There are a few things you should look for when buying a changing bag and think about when packing it.

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  • A waterproof cover
  • Multiple compartments and pockets (helps keep things organised). There are many diaper bags like this one which are great for organisation.
  • Pack things in “groups”. Put everything in neatly for easy access.
  • Use resealable bags for carrying snacks, creams, medicines and smaller items)
  • Pack the most-used items toward the top of the bag, or in an easy-to-reach place in the bag
  • Do not overpack the bag, but do not leave any essentials out
  • Try to keep everything in the changing bag, so you don’t have more than one thing to carry around with you. Trust me, this can get annoying.

The Essentials

1. Diapers (nappies)

If you are going out for a whole day, it would be sensible to take a few more diapers than you think you will need.

An average of 1 diaper for each 1-2 hours you will be out is a good way to think. That way, if your baby has a sudden flash of diarrhoea, you will be ready.


2. Wet wipes and cotton wool pads

You have the choice of using wet wipes or cotton wool pads (and warm water) to clean your baby’s bottom.

Warm water and cotton wool pads are the kinder choice for your new baby’s sensitive skin, as it is softer than using wet wipes.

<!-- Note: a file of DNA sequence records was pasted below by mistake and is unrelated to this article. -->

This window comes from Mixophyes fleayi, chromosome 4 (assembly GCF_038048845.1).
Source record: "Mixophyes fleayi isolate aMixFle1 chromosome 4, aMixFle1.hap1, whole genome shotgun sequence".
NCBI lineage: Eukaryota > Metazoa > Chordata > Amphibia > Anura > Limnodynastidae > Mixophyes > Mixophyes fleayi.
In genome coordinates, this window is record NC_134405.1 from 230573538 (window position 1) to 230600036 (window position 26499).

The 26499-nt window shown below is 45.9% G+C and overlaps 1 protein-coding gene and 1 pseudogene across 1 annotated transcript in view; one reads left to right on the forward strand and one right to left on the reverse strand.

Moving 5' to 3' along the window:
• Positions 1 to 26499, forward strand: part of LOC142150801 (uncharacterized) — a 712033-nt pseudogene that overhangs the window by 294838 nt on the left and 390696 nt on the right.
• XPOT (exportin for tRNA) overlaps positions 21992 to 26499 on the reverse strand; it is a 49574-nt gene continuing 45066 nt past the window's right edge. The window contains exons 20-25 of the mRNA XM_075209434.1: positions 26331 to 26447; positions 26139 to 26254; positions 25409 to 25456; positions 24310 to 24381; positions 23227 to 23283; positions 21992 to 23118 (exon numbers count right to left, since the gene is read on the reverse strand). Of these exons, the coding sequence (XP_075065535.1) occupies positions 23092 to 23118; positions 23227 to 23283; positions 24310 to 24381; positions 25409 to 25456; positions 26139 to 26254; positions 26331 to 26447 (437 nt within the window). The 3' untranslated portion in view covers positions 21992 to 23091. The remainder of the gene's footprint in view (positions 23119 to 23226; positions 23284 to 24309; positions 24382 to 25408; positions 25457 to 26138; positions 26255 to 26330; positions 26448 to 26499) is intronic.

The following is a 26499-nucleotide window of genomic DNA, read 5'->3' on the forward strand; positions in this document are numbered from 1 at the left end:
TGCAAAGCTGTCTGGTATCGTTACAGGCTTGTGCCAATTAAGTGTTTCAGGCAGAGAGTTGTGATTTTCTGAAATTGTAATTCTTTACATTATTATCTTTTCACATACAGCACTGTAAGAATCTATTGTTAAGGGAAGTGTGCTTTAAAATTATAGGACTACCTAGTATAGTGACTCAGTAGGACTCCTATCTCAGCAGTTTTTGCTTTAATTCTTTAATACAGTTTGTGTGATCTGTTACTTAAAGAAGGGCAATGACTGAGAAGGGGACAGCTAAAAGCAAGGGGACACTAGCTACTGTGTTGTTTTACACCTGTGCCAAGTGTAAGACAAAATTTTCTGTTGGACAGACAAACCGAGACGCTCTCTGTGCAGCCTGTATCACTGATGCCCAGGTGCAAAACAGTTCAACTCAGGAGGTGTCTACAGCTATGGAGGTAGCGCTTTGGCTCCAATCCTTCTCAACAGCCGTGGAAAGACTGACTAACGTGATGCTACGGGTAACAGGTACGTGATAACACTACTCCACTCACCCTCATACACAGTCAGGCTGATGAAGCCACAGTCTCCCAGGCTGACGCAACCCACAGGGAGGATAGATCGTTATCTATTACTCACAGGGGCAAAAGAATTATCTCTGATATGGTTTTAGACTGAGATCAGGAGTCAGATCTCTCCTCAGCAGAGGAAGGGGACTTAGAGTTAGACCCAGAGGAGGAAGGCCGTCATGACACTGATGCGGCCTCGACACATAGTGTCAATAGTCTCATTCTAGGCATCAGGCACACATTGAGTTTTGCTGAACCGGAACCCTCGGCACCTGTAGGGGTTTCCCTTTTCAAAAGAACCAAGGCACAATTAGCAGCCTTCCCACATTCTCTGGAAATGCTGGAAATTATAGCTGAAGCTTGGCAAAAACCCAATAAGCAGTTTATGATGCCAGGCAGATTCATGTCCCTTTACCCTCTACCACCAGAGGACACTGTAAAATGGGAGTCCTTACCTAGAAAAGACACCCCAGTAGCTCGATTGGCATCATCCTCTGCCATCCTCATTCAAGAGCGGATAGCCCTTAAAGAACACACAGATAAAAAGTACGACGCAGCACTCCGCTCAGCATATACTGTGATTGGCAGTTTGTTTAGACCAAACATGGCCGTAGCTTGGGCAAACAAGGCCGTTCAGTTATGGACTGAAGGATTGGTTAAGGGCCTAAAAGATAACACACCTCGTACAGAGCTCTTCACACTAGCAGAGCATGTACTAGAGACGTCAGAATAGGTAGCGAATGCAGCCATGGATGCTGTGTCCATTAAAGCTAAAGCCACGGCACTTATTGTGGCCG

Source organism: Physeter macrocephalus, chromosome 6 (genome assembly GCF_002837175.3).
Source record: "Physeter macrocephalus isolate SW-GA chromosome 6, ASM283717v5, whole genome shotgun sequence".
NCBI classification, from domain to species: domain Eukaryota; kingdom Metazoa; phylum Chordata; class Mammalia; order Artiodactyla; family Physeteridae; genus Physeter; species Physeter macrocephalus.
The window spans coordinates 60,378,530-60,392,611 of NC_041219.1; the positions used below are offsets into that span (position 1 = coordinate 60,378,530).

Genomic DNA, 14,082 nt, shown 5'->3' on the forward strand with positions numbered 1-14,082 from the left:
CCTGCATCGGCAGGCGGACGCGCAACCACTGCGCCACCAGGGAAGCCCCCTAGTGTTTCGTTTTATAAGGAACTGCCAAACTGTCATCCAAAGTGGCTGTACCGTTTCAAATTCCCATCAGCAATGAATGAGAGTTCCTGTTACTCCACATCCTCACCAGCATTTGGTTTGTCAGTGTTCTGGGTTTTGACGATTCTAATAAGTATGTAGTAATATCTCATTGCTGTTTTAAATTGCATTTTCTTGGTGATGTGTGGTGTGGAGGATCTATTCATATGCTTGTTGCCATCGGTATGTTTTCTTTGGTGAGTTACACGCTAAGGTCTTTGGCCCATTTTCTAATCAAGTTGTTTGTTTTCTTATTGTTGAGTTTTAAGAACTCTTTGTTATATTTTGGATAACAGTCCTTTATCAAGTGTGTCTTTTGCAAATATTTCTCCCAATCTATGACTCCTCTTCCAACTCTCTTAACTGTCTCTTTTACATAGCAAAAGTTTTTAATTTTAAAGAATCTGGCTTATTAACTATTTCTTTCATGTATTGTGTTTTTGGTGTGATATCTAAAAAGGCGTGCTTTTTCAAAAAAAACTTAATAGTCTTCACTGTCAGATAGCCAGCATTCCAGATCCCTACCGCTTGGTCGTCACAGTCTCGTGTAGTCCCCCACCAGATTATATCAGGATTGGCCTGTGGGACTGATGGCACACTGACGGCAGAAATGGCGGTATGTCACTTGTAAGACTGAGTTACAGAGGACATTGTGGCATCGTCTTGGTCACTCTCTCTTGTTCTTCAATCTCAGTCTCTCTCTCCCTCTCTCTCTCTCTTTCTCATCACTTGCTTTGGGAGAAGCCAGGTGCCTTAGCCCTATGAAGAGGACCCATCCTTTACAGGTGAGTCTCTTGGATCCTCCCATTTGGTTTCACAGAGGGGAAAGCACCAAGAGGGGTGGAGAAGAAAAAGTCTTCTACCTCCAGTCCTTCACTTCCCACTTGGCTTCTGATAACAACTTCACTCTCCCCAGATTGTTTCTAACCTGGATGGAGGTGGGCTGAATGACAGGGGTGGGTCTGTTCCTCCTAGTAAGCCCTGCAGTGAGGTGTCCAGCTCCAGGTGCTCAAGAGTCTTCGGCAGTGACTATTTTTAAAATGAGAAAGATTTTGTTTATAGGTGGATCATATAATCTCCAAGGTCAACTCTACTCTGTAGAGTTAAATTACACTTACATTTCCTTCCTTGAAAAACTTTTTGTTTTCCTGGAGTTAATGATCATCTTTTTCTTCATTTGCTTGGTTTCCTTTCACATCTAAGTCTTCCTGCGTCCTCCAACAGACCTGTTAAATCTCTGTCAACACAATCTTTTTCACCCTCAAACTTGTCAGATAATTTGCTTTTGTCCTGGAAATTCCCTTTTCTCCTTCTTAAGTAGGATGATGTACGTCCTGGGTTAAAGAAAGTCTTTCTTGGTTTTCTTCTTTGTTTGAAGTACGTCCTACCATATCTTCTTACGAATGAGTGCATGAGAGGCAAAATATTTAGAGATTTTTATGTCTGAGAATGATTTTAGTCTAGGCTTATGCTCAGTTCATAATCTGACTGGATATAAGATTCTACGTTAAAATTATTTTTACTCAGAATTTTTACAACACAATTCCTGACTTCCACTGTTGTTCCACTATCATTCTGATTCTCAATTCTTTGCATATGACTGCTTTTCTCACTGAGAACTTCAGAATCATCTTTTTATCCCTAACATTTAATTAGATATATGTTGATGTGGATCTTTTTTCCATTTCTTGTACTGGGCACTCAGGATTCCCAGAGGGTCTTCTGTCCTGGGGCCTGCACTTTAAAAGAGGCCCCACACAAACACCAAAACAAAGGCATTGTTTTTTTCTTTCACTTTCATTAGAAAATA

However, it is a good idea to also carry wet wipes for any “emergency” bum changes (for places where there is no access to hot water), such as in a park etc. and also for dirty hands, faces and surfaces.

There are also other options for what to clean baby with.


3. Nappy cream 

Your baby is guaranteed to get a sore bum at some point in his/her first year. It is essential that you carry a good nappy rash cream in your diaper bag.

There are two main types of nappy-rash creams.

  • Barrier cream (used on every nappy change to try to prevent any rash from occurring)
  • Treatment cream (used when there is already a rash present)

The most common nappy rash creams in the UK are Sudocrem (barrier cream) and Metanium (available as barrier and treatment cream)


4. Pacifier / Dummy

This may not be a necessity for all parents, but some babies go a bit “doolally” if they do not have their pacifier!

If your baby uses a pacifier, make sure you bring it with you – as well as a couple of spares in cases the first one falls on the floor or gets lost.


5. Spare change of clothes

You do NOT want to be caught in the unfortunate situation where you have a baby with poop all over themselves and their clothes, and no spare clothes to put them in.

Poor baby will be very cold until you can get them spares, and you run the risk of them doing another explosive poop all over their pram / car seat.

Make sure you have at least one spare change of clothes for your baby in your diaper bag.


6. Changing Mat

What do you intend to lay your baby on while you change him/her?

Even if you are changing them in a designated baby changing area, not all parents completely sanitise the area after using it.

It is safer to take along your own changing mat to avoid those horrible bugs that are so prevalent in such places.

You can find changing mats like this one which have cool little areas to put extras in (saving valuable diaper bag space).

Some diaper bags even come with a changing mat included!


7. Perfumed nappy bags

What do you expect to do with all the poopy nappies? Push them by hand into the bin and risk getting poo all over yourself?

No, of course not.